The evidence as presented, indicated that Tiskilwa Grade School had separate classrooms, grade for grade, which was not true in Milo where three teachers taught eight grades. Plaintiff's are also only seven miles from Tiskilwa on a blacktop road and the school bus goes straight past their door. The children on the Milo Grade bus would ride a greater distance and the closest point at which it would stop near plaintiff's home was a distance of a mile and a half. It was apparent that the children would have better educational facilities at Tiskilwa. The plaintiffs live on the Tiskilwa telephone exchange, their Doctor lives in Tiskilwa, and neighbors and friends are in Tiskilwa, and all the people living west of the plaintiffs live in the Tiskilwa Unit District. There is evidence that the only reason plaintiffs were in the Bradford district was because the tenant on the farm at that time wanted Bradford High. The record shows that Milo has an enrollment of only 47, while Tiskilwa has an enrollment of 466, with a faculty of 29 persons, and has physical education, music program, hot lunch program, transportation, and home economics in the grade school program. The only possible effect of the proposed change on Milo and Bradford would be the loss of approximately $8,751 in assessed valuation, and two pupils, and the only effect on Tiskilwa would be the gain of that amount and those pupils. The legal tax rate limit for 1961, which the Districts could levy by law, was fixed at 90¢ for the education rate, and 25¢ for the building rate. In Milo Grade they were levying far less than the maximum in each fund, and from the valuation loss Milo would lose only $66.07 in the educational fund, and $5.77 in the building fund.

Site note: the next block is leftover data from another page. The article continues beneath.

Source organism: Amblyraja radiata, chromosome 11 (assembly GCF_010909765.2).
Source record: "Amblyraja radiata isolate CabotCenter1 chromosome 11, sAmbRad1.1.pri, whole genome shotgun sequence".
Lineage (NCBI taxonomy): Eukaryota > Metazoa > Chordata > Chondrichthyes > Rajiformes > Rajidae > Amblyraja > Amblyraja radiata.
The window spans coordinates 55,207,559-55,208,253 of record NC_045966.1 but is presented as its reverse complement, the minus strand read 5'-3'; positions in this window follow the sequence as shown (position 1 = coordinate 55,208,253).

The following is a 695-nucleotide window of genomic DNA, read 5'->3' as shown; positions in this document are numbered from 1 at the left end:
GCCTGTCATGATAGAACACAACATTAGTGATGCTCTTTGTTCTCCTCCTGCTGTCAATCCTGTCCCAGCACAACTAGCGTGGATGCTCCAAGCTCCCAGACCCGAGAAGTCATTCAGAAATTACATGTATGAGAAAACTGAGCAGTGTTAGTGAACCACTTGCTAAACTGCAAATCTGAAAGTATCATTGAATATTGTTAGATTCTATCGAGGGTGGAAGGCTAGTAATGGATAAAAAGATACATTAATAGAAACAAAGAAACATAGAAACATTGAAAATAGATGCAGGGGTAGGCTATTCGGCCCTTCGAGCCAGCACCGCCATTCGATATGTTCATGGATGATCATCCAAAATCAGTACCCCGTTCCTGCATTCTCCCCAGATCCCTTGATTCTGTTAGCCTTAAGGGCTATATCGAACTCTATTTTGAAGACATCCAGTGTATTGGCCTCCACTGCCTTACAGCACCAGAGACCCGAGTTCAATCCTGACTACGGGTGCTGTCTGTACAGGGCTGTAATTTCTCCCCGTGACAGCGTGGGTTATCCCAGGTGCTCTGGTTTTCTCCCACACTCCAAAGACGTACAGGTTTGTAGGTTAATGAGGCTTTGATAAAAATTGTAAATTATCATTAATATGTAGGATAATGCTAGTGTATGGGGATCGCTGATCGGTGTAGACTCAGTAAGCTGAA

It is not necessary for us to detail the evidence. It is apparent that Milo with a small 47 pupil school, of three rooms, serving eight grades, with three teachers, cannot serve the educational welfare of the students as well as Tiskilwa. It is true that with every detachment and annexation there is a resulting loss of tax based valuation, and also in income, when a portion of the territory is lost. This alone should not be considered as preventing detachment and annexation where it appears that the maximum tax rate is not being levied (Calvert v. Board of Education, 41 Ill. App.2d 389, 190 N.E.2d 640). The fact that plaintiffs did not enter their entire farm in the petition for detachment is, under the facts in the record, not a basis for denial of the petition (Virginia Community Unit School Dist. v. County Board, 39 Ill. App.2d 339, 188 N.E.2d 886). It is apparent from a review of the cases that our Courts have permitted residents to detach from small 1, 2, and 3 room schools, and become a part of larger consolidated, or unit district schools (Bunsen v. County Board of School Trustees of Lake County, 48 Ill. App.2d 291, 198 N.E.2d 735).